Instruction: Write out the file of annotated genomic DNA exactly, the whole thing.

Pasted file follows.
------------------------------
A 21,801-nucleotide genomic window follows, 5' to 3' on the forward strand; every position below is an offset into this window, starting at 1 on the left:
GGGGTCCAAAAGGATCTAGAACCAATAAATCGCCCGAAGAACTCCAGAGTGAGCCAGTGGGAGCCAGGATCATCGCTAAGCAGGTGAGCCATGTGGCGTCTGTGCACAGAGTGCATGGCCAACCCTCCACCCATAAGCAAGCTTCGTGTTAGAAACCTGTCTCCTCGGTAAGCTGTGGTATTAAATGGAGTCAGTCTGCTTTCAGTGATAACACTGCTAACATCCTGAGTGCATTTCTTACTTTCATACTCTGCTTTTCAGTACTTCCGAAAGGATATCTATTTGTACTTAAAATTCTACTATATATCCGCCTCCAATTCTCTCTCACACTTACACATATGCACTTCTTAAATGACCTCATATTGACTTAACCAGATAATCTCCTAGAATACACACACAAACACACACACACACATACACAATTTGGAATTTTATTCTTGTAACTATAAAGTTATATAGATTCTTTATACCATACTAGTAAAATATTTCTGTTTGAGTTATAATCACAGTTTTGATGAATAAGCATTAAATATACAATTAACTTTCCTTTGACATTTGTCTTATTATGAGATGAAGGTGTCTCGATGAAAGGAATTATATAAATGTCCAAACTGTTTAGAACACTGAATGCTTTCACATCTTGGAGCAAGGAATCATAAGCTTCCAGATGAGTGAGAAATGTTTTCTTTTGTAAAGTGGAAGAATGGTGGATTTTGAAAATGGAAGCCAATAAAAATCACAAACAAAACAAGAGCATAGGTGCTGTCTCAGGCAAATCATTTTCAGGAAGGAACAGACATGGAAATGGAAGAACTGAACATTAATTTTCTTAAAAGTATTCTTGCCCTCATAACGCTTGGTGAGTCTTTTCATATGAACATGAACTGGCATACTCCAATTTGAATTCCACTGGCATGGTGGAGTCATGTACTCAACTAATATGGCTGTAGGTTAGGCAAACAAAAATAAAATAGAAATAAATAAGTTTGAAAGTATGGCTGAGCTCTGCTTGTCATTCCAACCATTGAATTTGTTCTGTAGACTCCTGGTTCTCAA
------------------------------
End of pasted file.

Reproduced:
A 21,801-nucleotide genomic window follows, 5' to 3' on the forward strand; every position below is an offset into this window, starting at 1 on the left:
GGGGTCCAAAAGGATCTAGAACCAATAAATCGCCCGAAGAACTCCAGAGTGAGCCAGTGGGAGCCAGGATCATCGCTAAGCAGGTGAGCCATGTGGCGTCTGTGCACAGAGTGCATGGCCAACCCTCCACCCATAAGCAAGCTTCGTGTTAGAAACCTGTCTCCTCGGTAAGCTGTGGTATTAAATGGAGTCAGTCTGCTTTCAGTGATAACACTGCTAACATCCTGAGTGCATTTCTTACTTTCATACTCTGCTTTTCAGTACTTCCGAAAGGATATCTATTTGTACTTAAAATTCTACTATATATCCGCCTCCAATTCTCTCTCACACTTACACATATGCACTTCTTAAATGACCTCATATTGACTTAACCAGATAATCTCCTAGAATACACACACAAACACACACACACACATACACAATTTGGAATTTTATTCTTGTAACTATAAAGTTATATAGATTCTTTATACCATACTAGTAAAATATTTCTGTTTGAGTTATAATCACAGTTTTGATGAATAAGCATTAAATATACAATTAACTTTCCTTTGACATTTGTCTTATTATGAGATGAAGGTGTCTCGATGAAAGGAATTATATAAATGTCCAAACTGTTTAGAACACTGAATGCTTTCACATCTTGGAGCAAGGAATCATAAGCTTCCAGATGAGTGAGAAATGTTTTCTTTTGTAAAGTGGAAGAATGGTGGATTTTGAAAATGGAAGCCAATAAAAATCACAAACAAAACAAGAGCATAGGTGCTGTCTCAGGCAAATCATTTTCAGGAAGGAACAGACATGGAAATGGAAGAACTGAACATTAATTTTCTTAAAAGTATTCTTGCCCTCATAACGCTTGGTGAGTCTTTTCATATGAACATGAACTGGCATACTCCAATTTGAATTCCACTGGCATGGTGGAGTCATGTACTCAACTAATATGGCTGTAGGTTAGGCAAACAAAAATAAAATAGAAATAAATAAGTTTGAAAGTATGGCTGAGCTCTGCTTGTCATTCCAACCATTGAATTTGTTCTGTAGACTCCTGGTTCTCAA